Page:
Forget Citifield or the New New York Yankee Stadium,the Solomon R. Guggenheim Museum hits another one completely out of the park with its "The Third Mind" exhibit. Subtitled "American Artists Contemplate Asia, 1860-1989, it considers in the depth that SRGM seems to address best how the art, literature and philosophy of the East influenced new visual and conceptual languages of modern and contemporary art in America." The familiar sounding title references the "cut-ups" manuscript by William S. Burroughs and Brion Gysin, and the Beats, among other art movements are at the heart of the more contemporary section of the show. But Asian art itself, along with American masters of various eras (Whistler, Pollock, Rothko, Rheinhardt, Motherwell, Mullican...and onward), are commingled front and center in this fantastic and illuminating show. The gold room of "The Death of Jamie Lee Byars" and the special, very unusual contemplative space, Dream House, by Lamonte Young and Marian Zazeela, will take you, shoeless and wonderstruck like a child, into a new space.

Using the marvelous Guggenheim design to full effect, Ann Hamilton's airy and inspiring "human carriage" fills the rotunda with gentle, green movement, Tibetan bells, and white silk, all brought into perfect harmony by the weight of cut-up books that propel the non-electric vehicle on its journey through the rotunda. Human Carriage, offers both a surprising distraction, at the same time helping to focus one's awareness on the quiet power of mind breaths and nature while contemplating the sublime artifacts created by American and Asian artists in the past two centuries. Don't miss it.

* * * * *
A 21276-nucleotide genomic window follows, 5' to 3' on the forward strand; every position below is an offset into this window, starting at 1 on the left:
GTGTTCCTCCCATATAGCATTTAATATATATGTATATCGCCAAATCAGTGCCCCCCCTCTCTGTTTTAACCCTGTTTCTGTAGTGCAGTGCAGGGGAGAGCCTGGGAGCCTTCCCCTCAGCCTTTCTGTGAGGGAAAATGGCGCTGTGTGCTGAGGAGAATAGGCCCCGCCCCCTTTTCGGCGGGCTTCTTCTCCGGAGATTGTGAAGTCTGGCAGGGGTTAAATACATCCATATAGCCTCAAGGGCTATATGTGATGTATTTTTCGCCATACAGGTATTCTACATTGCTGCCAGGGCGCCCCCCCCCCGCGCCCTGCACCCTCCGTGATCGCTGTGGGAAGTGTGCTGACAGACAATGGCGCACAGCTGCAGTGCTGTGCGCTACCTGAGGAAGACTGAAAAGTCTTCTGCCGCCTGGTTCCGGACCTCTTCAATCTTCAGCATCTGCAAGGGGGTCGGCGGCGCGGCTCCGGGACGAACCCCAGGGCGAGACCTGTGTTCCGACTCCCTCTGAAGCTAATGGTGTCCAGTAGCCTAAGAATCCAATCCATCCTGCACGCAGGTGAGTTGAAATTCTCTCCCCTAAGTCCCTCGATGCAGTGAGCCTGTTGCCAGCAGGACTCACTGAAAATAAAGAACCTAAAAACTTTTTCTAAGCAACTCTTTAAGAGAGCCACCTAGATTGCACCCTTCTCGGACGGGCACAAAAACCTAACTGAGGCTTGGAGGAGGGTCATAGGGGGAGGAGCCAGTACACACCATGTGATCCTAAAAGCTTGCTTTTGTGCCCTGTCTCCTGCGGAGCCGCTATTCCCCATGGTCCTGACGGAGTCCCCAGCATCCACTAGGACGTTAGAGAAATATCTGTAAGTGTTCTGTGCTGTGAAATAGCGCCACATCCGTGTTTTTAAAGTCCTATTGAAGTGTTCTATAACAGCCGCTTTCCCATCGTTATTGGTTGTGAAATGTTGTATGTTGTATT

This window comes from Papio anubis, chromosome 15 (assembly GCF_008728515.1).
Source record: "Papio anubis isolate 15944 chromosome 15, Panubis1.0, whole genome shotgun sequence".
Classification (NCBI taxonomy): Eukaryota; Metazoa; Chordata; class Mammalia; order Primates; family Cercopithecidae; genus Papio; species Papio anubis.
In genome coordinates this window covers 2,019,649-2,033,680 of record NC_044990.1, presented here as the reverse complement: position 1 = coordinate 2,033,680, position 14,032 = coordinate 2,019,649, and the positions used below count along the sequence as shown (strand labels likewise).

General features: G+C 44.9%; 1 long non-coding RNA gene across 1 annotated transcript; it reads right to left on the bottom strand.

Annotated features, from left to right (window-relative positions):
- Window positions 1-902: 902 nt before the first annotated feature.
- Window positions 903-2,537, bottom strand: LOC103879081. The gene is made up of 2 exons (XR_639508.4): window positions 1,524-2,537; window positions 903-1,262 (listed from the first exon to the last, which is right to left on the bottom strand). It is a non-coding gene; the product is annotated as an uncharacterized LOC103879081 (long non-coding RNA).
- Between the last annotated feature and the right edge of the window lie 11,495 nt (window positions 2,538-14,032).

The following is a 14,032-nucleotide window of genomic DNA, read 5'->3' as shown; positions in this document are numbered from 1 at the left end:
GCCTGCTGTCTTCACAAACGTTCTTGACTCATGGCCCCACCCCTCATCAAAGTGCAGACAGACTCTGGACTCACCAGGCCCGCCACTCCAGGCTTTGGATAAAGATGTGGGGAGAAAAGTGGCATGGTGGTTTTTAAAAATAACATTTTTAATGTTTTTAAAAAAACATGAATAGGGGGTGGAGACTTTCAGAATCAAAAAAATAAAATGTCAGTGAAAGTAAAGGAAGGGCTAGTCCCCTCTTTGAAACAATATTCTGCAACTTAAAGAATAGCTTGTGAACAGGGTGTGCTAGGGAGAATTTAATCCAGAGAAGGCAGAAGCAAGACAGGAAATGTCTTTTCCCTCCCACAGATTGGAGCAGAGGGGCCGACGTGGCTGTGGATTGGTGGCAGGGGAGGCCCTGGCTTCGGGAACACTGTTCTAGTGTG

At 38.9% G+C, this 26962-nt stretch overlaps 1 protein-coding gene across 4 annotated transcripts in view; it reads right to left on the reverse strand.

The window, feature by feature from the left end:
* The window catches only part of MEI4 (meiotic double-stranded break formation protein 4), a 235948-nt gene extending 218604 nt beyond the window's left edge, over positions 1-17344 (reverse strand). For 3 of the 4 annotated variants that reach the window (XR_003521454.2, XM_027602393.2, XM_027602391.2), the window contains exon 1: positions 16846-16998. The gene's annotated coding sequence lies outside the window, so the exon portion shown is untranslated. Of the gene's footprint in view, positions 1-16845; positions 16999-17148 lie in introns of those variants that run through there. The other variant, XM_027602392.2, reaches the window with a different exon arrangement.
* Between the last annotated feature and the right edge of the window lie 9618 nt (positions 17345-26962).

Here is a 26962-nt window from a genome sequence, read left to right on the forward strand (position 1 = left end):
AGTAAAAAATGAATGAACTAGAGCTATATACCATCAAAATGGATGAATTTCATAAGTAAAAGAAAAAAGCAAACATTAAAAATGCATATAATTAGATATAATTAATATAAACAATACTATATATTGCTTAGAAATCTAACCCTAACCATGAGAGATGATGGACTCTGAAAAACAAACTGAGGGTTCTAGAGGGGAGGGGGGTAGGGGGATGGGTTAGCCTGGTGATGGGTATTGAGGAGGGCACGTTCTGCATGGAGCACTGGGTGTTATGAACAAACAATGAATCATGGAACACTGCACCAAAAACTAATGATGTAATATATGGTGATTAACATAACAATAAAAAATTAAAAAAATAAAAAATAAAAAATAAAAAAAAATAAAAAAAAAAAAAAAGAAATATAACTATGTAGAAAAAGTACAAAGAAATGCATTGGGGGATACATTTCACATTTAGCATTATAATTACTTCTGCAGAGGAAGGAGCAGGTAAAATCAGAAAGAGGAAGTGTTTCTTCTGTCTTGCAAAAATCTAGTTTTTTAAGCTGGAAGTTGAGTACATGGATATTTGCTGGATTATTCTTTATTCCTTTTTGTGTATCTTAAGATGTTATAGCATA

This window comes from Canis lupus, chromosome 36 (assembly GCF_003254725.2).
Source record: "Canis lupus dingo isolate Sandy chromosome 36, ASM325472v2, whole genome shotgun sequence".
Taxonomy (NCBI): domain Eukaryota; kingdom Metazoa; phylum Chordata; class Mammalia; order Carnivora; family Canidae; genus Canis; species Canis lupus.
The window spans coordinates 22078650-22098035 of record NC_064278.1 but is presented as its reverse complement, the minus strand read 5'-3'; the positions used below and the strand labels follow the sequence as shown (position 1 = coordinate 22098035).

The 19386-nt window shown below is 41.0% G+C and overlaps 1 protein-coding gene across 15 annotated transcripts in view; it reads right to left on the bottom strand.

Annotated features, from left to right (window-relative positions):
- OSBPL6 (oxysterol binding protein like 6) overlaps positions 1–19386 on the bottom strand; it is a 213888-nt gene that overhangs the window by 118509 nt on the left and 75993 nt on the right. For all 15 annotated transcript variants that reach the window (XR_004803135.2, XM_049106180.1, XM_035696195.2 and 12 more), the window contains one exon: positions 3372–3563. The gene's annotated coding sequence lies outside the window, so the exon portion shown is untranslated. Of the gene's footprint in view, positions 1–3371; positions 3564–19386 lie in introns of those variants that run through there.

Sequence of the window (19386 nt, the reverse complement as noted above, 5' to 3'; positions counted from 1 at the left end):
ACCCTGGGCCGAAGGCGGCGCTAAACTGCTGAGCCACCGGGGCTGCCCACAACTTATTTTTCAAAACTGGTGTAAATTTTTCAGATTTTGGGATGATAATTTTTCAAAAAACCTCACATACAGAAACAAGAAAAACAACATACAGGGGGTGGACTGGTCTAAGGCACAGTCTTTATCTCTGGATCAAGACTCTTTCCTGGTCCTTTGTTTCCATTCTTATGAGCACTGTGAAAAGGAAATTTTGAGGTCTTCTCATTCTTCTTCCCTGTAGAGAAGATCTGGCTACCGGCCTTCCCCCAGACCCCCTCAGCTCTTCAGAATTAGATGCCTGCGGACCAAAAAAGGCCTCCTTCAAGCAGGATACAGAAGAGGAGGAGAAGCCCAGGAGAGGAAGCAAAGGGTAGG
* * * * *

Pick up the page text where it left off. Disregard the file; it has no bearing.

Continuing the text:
1071 Fifth Avenue (at 89th Street), NYC

The Guggenheim:

Details on the exhibition:

--Brooklyn Beat

Wednesday, April 15, 2009

'Specimen Days' & On Forgiveness: St. Francis College

St. Francis College, located in Brooklyn Heights, continues its inspiring, reflective and creative schedule of literary, philosophical and artistic events:

TONITE: Wednesday, April 15, 6 PM:
He Is Speaking . . . Are You Listening? - WALT WHITMAN IN BROOKLYN
Presented by:
The Walt Whitman Project & The English Dept. of SFC

Readers include current St. Francis College students and alumni.

Mr. Greg Trupiano, Director of The Walt Whitman Project will provide context and background concerning Walt Whitman in Brooklyn Heights mid-nineteenth century.
Dr. Ian S. Maloney, Assistant Academic Dean/Associate Professor of English, St. Francis College will comment on Whitman and on Specimen Days.

Walt Whitman describes his prose memoir Specimen Days as a “huddle of diary-jottings, war-memoranda of 1862-’65, Nature-notes of 1877-’81, with Western and Canadian observations afterwards” and “the most wayward, spontaneous, fragmentary book ever printed.” This memoir is nonetheless an evocative and moving recollection of a great life. Members of the St. Francis College community, led by Assistant Academic Dean Ian S. Maloney, the author of the introduction to the Barnes & Noble edition of Specimen Days, will read selections concerning the poet in antebellum Brooklyn, his life during the Civil War, and his final years in post-war America. The readers include Stefan Fagan, Noel T. Jones, Allison Rutledge, Jaime Squeri, and Hakim Williams. Vocalists Nicole Mitchell and Leslie Mitchell perform songs from 19th-century America. Gregory F. Tague, Ph.D., is the event curator.

Free and open to the public. Refreshments will be served

Walt Whitman – Specimen Days
Wed, Apr 15, 2009 starting at 6:00 PM - 7:30 PM